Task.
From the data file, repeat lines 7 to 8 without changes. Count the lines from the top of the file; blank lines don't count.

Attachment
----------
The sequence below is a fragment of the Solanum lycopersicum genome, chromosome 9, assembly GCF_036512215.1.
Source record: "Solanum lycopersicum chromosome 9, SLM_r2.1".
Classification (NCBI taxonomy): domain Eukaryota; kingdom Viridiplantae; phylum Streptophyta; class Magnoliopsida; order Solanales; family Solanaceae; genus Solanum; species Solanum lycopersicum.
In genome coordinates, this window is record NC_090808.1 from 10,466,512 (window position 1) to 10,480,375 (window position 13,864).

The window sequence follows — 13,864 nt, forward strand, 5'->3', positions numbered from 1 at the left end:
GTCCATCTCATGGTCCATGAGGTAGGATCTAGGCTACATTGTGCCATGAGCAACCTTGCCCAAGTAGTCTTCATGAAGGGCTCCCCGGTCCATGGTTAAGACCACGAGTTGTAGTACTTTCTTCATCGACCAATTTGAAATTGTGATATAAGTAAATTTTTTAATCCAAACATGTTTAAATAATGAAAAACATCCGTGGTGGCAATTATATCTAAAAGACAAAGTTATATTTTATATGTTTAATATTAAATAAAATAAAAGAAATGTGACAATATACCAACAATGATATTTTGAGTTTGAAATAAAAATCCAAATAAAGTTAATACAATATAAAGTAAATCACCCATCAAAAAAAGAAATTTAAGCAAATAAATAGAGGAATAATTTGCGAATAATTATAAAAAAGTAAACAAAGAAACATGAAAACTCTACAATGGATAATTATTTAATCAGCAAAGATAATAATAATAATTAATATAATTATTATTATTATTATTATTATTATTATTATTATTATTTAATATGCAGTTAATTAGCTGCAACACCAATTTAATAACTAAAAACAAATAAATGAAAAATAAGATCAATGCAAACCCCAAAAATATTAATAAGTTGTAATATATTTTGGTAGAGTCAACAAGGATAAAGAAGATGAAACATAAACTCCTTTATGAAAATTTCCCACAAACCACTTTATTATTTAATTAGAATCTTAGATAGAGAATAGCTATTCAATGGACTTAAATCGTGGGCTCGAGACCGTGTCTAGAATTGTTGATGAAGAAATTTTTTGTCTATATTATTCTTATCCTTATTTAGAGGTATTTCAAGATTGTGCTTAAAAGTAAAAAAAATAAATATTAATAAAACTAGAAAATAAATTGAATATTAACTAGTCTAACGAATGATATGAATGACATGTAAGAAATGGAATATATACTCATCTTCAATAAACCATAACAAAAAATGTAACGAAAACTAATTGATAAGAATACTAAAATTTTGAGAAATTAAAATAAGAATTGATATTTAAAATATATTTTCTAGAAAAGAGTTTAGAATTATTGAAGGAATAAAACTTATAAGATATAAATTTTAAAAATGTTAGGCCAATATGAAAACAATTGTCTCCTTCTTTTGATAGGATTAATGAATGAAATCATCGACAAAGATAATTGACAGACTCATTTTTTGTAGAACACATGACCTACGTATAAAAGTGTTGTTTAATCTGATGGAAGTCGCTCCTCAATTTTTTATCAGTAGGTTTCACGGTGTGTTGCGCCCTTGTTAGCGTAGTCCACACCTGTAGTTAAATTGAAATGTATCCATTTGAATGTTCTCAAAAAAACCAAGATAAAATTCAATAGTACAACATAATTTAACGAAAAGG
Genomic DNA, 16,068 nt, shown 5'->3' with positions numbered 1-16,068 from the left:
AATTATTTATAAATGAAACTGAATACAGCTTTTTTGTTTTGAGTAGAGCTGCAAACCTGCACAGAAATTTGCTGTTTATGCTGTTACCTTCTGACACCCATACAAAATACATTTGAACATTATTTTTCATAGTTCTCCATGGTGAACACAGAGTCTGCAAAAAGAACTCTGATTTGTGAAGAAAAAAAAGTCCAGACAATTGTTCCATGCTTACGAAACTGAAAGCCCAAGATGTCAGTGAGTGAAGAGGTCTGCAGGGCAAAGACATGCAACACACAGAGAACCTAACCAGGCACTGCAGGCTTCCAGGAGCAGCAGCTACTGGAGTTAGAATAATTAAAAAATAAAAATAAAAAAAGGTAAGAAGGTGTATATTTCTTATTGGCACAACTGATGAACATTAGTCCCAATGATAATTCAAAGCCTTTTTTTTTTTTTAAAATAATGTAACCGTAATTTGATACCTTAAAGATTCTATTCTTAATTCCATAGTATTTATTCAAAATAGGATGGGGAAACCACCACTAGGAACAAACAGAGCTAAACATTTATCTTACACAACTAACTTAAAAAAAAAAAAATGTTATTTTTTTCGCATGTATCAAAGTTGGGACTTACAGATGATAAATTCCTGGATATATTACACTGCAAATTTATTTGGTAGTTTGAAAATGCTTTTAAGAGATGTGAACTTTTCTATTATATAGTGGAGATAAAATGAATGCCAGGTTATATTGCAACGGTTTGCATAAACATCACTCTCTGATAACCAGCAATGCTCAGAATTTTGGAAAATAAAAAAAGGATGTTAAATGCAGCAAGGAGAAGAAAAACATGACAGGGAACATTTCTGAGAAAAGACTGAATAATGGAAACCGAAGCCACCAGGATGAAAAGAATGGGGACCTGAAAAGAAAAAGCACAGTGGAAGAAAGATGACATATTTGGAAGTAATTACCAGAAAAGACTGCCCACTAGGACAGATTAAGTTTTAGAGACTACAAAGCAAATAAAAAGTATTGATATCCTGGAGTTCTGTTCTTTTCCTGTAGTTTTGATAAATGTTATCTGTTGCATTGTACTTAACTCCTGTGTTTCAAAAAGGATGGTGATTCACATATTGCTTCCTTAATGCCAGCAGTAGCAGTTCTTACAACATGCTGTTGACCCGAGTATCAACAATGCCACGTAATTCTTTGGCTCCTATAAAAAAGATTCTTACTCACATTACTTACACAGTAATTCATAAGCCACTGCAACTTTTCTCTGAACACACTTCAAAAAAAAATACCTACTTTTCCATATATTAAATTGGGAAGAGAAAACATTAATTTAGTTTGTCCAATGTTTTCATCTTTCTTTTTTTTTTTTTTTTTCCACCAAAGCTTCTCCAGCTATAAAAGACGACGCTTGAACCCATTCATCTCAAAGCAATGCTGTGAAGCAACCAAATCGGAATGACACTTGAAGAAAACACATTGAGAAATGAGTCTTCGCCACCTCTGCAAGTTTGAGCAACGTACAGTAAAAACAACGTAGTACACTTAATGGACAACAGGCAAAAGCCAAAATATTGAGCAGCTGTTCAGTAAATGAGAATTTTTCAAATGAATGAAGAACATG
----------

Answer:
Genomic DNA, 16,068 nt, shown 5'->3' with positions numbered 1-16,068 from the left:
AATTATTTATAAATGAAACTGAATACAGCTTTTTTGTTTTGAGTAGAGCTGCAAACCTGCACAGAAATTTGCTGTTTATGCTGTTACCTTCTGACACCCATACAAAATACATTTGAACATTATTTTTCATAGTTCTCCATGGTGAACACAGAGTCTGCAAAAAGAACTCTGATTTGTGAAGAAAAAAAAGTCCAGACAATTGTTCCATGCTTACGAAACTGAAAGCCCAAGATGTCAGTGAGTGAAGAGGTCTGCAGGGCAAAGACATGCAACACACAGAGAACCTAACCAGGCACTGCAGGCTTCCAGGAGCAGCAGCTACTGGAGTTAGAATAATTAAAAAATAAAAATAAAAAAAGGTAAGAAGGTGTATATTTCTTATTGGCACAACTGATGAACATTAGTCCCAATGATAATTCAAAGCCTTTTTTTTTTTTTAAAATAATGTAACCGTAATTTGATACCTTAAAGATTCTATTCTTAATTCCATAGTATTTATTCAAAATAGGATGGGGAAACCACCACTAGGAACAAACAGAGCTAAACATTTATCTTACACAACTAACTTAAAAAAAAAAAAATGTTATTTTTTTCGCATGTATCAAAGTTGGGACTTACAGATGATAAATTCCTGGATATATTACACTGCAAATTTATTTGGTAGTTTGAAAATGCTTTTAAGAGATGTGAACTTTTCTATTATATAGTGGAGATAAAATGAATGCCAGGTTATATTGCAACGGTTTGCATAAACATCACTCTCTGATAACCAGCAATGCTCAGAATTTTGGAAAATAAAAAAAGGATGTTAAATGCAGCAAGGAGAAGAAAAACATGACAGGGAACATTTCTGAGAAAAGACTGAATAATGGAAACCGAAGCCACCAGGATGAAAAGAATGGGGACCTGAAAAGAAAAAGCACAGTGGAAGAAAGATGACATATTTGGAAGTAATTACCAGAAAAGACTGCCCACTAGGACAGATTAAGTTTTAGAGACTACAAAGCAAATAAAAAGTATTGATATCCTGGAGTTCTGTTCTTTTCCTGTAGTTTTGATAAATGTTATCTGTTGCATTGTACTTAACTCCTGTGTTTCAAAAAGGATGGTGATTCACATATTGCTTCCTTAATGCCAGCAGTAGCAGTTCTTACAACATGCTGTTGACCCGAGTATCAACAATGCCACGTAATTCTTTGGCTCCTATAAAAAAGATTCTTACTCACATTACTTACACAGTAATTCATAAGCCACTGCAACTTTTCTCTGAACACACTTCAAAAAAAAATACCTACTTTTCCATATATTAAATTGGGAAGAGAAAACATTAATTTAGTTTGTCCAATGTTTTCATCTTTCTTTTTTTTTTTTTTTTTCCACCAAAGCTTCTCCAGCTATAAAAGACGACGCTTGAACCCATTCATCTCAAAGCAATGCTGTGAAGCAACCAAATCGGAATGACACTTGAAGAAAACACATTGAGAAATGAGTCTTCGCCACCTCTGCAAGTTTGAGCAACGTACAGTAAAAACAACGTAGTACACTTAATGGACAACAGGCAAAAGCCAAAATATTGAGCAGCTGTTCAGTAAATGAGAATTTTTCAAATGAATGAAGAACATG